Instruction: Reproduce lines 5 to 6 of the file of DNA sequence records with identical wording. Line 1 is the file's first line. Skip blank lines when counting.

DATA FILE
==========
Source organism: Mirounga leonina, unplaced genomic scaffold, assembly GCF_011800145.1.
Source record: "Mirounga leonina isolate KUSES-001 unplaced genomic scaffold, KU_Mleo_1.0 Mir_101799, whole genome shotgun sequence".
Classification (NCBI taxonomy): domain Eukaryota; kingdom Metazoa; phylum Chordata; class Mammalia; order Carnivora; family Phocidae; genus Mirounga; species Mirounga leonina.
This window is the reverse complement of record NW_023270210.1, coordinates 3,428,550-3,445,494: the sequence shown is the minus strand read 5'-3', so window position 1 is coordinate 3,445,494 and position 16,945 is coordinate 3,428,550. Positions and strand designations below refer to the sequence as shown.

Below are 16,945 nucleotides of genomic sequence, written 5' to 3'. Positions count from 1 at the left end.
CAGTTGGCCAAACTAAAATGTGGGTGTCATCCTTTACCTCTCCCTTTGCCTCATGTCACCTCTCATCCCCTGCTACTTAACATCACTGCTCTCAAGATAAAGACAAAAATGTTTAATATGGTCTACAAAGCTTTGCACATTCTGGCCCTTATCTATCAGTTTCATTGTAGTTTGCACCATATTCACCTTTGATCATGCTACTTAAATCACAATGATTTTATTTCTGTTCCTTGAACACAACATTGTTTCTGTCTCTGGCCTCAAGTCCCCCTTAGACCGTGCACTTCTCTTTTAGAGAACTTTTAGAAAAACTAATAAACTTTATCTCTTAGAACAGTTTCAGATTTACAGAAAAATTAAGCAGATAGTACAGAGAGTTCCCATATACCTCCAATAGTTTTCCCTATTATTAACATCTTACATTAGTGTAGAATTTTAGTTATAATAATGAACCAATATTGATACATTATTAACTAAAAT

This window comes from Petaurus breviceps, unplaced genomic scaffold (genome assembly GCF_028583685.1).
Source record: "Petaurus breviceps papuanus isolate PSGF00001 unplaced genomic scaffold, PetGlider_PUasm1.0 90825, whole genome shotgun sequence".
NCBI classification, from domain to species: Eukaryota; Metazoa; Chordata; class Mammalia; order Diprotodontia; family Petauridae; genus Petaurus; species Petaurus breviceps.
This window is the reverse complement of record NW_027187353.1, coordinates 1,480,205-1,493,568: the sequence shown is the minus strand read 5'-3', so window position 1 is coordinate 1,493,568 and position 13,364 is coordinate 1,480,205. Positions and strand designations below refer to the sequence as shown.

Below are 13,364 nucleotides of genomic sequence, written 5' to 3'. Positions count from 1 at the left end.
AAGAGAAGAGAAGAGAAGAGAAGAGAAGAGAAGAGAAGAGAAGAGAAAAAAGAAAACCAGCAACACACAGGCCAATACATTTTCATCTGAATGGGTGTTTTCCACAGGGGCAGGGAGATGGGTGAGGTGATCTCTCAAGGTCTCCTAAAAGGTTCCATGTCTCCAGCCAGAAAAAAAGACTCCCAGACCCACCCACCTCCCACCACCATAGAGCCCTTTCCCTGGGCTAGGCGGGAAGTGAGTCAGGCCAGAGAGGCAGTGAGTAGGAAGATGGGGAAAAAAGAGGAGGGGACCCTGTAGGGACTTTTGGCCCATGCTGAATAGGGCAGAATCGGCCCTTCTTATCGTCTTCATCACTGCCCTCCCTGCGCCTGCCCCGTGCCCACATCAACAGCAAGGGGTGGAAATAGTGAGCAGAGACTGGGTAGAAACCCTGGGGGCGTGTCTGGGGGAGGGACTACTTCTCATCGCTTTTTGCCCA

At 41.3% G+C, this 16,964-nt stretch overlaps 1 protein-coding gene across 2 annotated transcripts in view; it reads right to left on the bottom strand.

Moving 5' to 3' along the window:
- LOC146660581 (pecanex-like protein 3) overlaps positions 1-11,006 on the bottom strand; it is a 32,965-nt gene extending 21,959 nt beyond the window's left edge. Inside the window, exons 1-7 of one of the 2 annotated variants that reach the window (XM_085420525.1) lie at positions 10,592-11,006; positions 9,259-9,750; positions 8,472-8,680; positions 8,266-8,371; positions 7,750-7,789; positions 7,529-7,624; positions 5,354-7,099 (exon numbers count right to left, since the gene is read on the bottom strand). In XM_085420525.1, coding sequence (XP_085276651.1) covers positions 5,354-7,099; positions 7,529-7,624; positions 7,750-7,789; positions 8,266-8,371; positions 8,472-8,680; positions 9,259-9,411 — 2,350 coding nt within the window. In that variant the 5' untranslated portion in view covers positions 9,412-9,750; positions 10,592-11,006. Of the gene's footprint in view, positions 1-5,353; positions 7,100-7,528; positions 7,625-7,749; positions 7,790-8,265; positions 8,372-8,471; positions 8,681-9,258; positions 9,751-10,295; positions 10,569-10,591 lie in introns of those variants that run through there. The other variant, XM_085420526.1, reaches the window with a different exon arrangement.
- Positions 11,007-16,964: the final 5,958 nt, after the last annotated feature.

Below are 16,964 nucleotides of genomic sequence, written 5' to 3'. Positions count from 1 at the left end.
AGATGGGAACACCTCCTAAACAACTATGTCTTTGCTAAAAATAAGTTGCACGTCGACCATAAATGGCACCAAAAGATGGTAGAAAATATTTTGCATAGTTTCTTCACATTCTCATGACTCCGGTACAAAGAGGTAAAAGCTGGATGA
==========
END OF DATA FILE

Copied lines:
Below are 16,945 nucleotides of genomic sequence, written 5' to 3'. Positions count from 1 at the left end.
CAGTTGGCCAAACTAAAATGTGGGTGTCATCCTTTACCTCTCCCTTTGCCTCATGTCACCTCTCATCCCCTGCTACTTAACATCACTGCTCTCAAGATAAAGACAAAAATGTTTAATATGGTCTACAAAGCTTTGCACATTCTGGCCCTTATCTATCAGTTTCATTGTAGTTTGCACCATATTCACCTTTGATCATGCTACTTAAATCACAATGATTTTATTTCTGTTCCTTGAACACAACATTGTTTCTGTCTCTGGCCTCAAGTCCCCCTTAGACCGTGCACTTCTCTTTTAGAGAACTTTTAGAAAAACTAATAAACTTTATCTCTTAGAACAGTTTCAGATTTACAGAAAAATTAAGCAGATAGTACAGAGAGTTCCCATATACCTCCAATAGTTTTCCCTATTATTAACATCTTACATTAGTGTAGAATTTTAGTTATAATAATGAACCAATATTGATACATTATTAACTAAAAT